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Therefore, the camera allows us to see our dark surroundings in a vastly different way than our eyes perceive it. Photographing at night allows us to see night in all its wonderful color.

That, more than anything, continues to drive me toward night photography. I started doing photography with a Kodak 110 film point-and-shoot camera, which was completely incapable of performing satisfying night shots due to its lack of manual exposure control. The night beckoned me. On the very first roll of 35mm film I shot with my trusty Nikon 6006 are some (very bad) long exposures of jet aircraft taking off and landing at Bradley Airport.
The physiology of our eyes causes them to see very differently than the camera at night. During the day, the cones in the retina reveal the world in Technicolor. At night, the cone’s companions, the rods, work overtime to offer a picture of what is before you, which the cones relay with muted colors. The camera does not know the natural boundaries of rods and cones. It has the ability to capture color regardless of the level of ambient light.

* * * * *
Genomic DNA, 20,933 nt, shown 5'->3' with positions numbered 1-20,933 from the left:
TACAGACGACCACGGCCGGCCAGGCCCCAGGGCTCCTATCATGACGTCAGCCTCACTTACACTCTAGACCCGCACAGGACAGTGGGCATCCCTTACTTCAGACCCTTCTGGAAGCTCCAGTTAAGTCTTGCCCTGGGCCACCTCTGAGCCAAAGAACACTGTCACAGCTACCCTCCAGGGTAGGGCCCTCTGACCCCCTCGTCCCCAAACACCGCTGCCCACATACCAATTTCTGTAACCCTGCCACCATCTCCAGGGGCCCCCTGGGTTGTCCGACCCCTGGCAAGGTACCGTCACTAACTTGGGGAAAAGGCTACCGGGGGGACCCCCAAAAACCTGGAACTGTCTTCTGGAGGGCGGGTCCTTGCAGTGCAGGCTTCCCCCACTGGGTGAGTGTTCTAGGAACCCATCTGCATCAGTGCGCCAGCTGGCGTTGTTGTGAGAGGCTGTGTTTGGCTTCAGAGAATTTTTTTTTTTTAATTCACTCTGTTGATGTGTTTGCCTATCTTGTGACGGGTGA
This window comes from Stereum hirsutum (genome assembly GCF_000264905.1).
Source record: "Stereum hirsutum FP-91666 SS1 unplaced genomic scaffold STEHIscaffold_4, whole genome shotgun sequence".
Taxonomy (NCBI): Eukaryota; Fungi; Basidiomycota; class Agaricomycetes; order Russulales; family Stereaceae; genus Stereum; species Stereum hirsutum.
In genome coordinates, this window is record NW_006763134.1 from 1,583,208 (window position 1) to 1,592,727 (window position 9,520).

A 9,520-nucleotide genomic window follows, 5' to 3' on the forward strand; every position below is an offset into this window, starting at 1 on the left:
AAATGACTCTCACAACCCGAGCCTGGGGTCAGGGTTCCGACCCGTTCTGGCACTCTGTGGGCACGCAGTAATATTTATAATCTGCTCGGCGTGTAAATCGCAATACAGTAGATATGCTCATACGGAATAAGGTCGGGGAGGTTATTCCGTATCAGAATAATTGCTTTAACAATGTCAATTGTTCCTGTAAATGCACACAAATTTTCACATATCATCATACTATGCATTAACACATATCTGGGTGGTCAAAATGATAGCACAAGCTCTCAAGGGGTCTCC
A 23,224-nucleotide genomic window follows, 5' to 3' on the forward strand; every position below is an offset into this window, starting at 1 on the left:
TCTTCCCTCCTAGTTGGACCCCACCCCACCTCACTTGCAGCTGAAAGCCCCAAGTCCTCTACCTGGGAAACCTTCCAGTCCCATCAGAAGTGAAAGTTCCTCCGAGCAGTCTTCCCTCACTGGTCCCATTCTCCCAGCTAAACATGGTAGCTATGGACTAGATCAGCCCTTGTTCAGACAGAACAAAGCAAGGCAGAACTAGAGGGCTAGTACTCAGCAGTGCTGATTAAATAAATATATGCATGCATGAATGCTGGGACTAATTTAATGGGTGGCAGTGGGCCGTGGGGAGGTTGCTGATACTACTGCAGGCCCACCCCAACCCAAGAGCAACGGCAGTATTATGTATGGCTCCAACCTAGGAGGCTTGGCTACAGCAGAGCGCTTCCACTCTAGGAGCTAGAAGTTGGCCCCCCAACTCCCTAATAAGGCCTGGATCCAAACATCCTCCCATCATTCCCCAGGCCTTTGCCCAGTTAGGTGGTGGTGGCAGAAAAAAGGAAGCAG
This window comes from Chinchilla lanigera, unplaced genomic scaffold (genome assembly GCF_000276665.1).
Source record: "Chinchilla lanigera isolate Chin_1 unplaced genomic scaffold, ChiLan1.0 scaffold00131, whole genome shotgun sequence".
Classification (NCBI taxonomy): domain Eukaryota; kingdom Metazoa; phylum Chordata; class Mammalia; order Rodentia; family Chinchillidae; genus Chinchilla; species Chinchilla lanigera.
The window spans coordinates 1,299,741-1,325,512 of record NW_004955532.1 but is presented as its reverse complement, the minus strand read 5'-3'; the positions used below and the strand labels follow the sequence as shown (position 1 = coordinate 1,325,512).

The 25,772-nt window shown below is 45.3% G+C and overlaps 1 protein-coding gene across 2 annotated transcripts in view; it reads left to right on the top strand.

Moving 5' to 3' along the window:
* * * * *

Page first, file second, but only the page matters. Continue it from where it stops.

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Daytime is boring to me

Don’t get me wrong — I enjoy sunshine, summers, and sailing, but there are amazing light shows that you can only see after dark. The natural light show of the heavens above is unbeatable. When I was an infant, one of my first words was “moon.” Our natural satellite captivates me to this day and I still seek the perfect photo of the moon. The stars and wandering planets come a close second to the constellations, the hot red of the red giants, the cold blue of the blue giants, the moons of the Jovian system and the seemingly endless expanse of the Milky Way galaxy. Without the night, these worlds beyond our own would be nonexistent to our eyes.